4. Wain LV, Sayers I, Soler Artigas M, Portelli MA, Zeggini E, Obeidat M, et al. Whole Exome Re-Sequencing Implicates CCDC38 and Cilia Structure and Function in Resistance to Smoking Related Airflow Obstruction. PLoS genetics. 2014 May;10(5):e1004314. PubMed PMID: 24786987

  5. Portelli MA, Siedlinski M, Stewart CE, Postma DS, Nieuwenhuis M, Vonk JM et al. Genome-Wide protein QTL mapping identifies human plasma kallikrein as a post-translational regulator of serum uPAR levels. FASEB journal: official publication of the Federation of American Societies for Experimental Biology. 2014 Feb;28(2):923-34. PubMed PMID: 24249636. Pubmed Central PMCID: 3898658

Journal Reviews

  1. Portelli M and Sayers I (October 2016) Genome-Wide Association Studies in Asthma. In: eLS. John Wiley & Sons, Ltd: Chichester.

  1. Portelli MA, Hodge E, Sayers I. Genetic risk factors for the development of allergic disease identified by genome wide association. Clinical and experimental allergy: journal of the British Society for Allergy and Clinical Immunology. 2014 Apr 26. PubMed PMID: 24766371.

  1. Portelli MA, Hall IP, Sayers I. Identification of a novel regulatory mechanism for the disease associated protein, uPAR. Malta Medical Journal. 2014 May: 1(24): 32-7.

  1. Portelli M, Sayers I. Genetic basis for personalized medicine in asthma. Expert Rev Respir Med. 2012 Apr;6(2):223-36.

  1. Portelli MA, Fenech AG. 'Chemokines; New Targets for Old Diseases' Synapse. 2009.

Book chapters

  1. Fenech AG, Sayers I, Portelli MA. Pharmacogenetics of asthma. Chapter in Preventative and Predictive Genetics: Towards Personalised Medicine Volume 9. Publication Date: August 6, 2015. ISBN 978-3-319-15343-8. ISSN 2211-3495.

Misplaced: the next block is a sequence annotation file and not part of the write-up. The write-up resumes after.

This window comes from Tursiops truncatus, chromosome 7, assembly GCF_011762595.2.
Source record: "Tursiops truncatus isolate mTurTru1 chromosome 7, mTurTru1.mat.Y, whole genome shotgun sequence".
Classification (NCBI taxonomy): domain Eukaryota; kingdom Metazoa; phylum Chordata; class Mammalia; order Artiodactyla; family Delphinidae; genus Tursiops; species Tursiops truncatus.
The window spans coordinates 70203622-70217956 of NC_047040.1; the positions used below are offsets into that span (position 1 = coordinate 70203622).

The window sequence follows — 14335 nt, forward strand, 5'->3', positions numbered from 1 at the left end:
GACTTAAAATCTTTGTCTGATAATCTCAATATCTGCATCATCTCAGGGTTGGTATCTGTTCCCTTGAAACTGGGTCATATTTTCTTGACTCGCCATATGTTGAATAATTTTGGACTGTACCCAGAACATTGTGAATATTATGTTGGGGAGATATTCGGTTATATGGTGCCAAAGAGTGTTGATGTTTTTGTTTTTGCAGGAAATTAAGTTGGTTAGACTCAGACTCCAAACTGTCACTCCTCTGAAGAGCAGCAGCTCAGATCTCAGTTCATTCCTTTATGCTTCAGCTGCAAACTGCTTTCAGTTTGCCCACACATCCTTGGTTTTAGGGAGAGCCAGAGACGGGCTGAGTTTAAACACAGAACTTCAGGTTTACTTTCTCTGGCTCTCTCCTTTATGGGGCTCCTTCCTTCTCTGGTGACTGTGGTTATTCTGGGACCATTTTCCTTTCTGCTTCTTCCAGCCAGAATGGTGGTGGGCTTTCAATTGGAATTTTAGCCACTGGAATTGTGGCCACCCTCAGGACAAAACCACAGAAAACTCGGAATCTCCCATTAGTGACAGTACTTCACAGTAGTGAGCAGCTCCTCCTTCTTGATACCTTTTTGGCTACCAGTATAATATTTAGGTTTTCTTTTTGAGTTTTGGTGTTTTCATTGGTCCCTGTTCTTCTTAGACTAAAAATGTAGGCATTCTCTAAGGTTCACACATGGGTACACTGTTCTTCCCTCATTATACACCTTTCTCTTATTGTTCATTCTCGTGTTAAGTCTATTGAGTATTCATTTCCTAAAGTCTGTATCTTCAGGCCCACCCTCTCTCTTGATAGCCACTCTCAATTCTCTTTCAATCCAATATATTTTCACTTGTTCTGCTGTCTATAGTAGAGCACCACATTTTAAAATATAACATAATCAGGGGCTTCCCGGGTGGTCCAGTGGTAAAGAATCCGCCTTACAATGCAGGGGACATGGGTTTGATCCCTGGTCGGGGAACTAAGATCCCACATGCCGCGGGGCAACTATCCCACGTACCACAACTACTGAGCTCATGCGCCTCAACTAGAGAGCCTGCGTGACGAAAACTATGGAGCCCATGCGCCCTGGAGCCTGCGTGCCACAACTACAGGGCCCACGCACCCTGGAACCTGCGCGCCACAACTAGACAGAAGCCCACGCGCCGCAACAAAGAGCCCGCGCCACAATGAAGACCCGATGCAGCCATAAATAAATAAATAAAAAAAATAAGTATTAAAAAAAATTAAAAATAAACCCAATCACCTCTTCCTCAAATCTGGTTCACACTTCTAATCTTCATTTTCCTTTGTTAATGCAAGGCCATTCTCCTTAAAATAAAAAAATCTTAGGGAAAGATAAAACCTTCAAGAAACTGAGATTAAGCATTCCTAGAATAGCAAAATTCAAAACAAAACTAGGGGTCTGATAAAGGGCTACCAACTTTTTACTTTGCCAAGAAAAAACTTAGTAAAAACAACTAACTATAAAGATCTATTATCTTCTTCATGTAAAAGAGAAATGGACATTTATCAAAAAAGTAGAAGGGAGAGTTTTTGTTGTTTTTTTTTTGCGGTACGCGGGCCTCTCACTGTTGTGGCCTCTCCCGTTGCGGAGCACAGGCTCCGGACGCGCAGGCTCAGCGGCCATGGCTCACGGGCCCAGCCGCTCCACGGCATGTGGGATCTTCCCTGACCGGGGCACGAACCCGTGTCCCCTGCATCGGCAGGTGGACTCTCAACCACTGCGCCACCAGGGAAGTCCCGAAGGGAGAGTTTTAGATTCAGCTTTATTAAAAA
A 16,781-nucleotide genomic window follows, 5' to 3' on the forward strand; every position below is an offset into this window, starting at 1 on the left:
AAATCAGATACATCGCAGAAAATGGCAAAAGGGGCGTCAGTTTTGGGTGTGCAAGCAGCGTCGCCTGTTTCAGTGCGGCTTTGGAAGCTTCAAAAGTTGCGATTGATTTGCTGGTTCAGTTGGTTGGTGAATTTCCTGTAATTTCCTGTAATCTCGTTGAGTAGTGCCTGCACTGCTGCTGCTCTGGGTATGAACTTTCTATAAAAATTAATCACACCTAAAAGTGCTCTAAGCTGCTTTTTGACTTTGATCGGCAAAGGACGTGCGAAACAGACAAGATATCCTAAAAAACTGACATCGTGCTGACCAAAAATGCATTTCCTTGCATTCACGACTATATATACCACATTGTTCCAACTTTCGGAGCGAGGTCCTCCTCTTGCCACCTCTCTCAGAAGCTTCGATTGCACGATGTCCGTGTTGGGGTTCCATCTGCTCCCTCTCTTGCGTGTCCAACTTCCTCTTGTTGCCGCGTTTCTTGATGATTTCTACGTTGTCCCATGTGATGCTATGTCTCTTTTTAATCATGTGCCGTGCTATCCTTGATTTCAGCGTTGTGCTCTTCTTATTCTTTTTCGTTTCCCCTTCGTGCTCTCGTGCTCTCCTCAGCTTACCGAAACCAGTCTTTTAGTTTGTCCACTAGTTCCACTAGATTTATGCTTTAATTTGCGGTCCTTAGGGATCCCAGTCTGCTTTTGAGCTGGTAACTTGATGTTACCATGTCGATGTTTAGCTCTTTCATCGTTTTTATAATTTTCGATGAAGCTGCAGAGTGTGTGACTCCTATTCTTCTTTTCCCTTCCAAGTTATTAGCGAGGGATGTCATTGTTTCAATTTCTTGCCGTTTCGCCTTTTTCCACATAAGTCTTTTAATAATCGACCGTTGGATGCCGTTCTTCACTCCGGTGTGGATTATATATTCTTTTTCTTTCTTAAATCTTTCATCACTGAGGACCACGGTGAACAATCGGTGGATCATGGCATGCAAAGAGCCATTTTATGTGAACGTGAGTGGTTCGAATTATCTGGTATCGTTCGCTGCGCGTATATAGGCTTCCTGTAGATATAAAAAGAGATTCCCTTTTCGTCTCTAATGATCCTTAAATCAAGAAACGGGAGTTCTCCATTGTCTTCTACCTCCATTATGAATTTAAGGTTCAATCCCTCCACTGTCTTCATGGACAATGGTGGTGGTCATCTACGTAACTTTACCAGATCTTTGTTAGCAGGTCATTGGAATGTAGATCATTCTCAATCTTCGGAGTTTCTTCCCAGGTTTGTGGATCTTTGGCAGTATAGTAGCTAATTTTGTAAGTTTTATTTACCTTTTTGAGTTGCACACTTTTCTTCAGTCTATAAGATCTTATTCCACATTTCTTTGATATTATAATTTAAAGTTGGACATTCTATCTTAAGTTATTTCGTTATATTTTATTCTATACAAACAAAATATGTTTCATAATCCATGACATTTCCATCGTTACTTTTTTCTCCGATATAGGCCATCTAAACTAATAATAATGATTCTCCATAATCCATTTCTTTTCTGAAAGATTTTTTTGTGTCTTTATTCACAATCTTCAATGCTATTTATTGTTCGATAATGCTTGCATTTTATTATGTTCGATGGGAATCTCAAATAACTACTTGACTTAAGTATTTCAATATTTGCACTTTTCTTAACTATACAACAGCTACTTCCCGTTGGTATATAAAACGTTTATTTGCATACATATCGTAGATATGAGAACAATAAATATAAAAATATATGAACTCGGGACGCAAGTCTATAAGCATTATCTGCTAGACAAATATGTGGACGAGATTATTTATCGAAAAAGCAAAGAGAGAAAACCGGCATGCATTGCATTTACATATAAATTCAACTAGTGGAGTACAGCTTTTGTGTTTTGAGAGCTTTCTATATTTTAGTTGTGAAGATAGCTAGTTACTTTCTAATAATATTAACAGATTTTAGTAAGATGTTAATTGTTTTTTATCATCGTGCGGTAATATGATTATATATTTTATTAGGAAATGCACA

2. Shaw D, Portelli M & Sayers I. Asthma. Chapter in Handbook of Pharmacogenomics and Stratified Medicine. Publication Date: May 15, 2014. ISBN-10: 0123868823. ISBN-13: 978-0123868824

Selected Publications

Past Research

Project Title: Functional characterisation of asthma associated gene, PLAUR

The Urokinase Plasminogen Activator Receptor (PLAUR;uPAR) is the receptor for Urokinase, regulating Plasminogen/Plasmin pathway activation. This receptor has been associated with a number of diseases, such as prostate and breast cancer, HIV, kidney disease, diabetes, asthma and COPD, with elevated levels associated with poor prognosis and survivability.

A role for uPAR in the modulation of kidney disease has also been recently defined. Based on this, my PhD aims to further understanding of the regulation at the gene level for the receptor, to identify a role for different forms of the receptor at the cellular level (Bronchial Epithelial cells), to identify a role for the freely circulating form of the receptor in obstructive lung disease and to identify novel and disease specific variation in the gene and surrounding areas. This work commenced in September 2009 and was funded by a STEPS (Malta) scholarship which is part-financed by the European Union -European Social Fund (ESF) under Operational Programme II -Cohesion Policy 2007-2013, "Empowering People for More Jobs and a Better Quality of Life".

School of Medicine

University of Nottingham
Medical School
Nottingham, NG7 2UH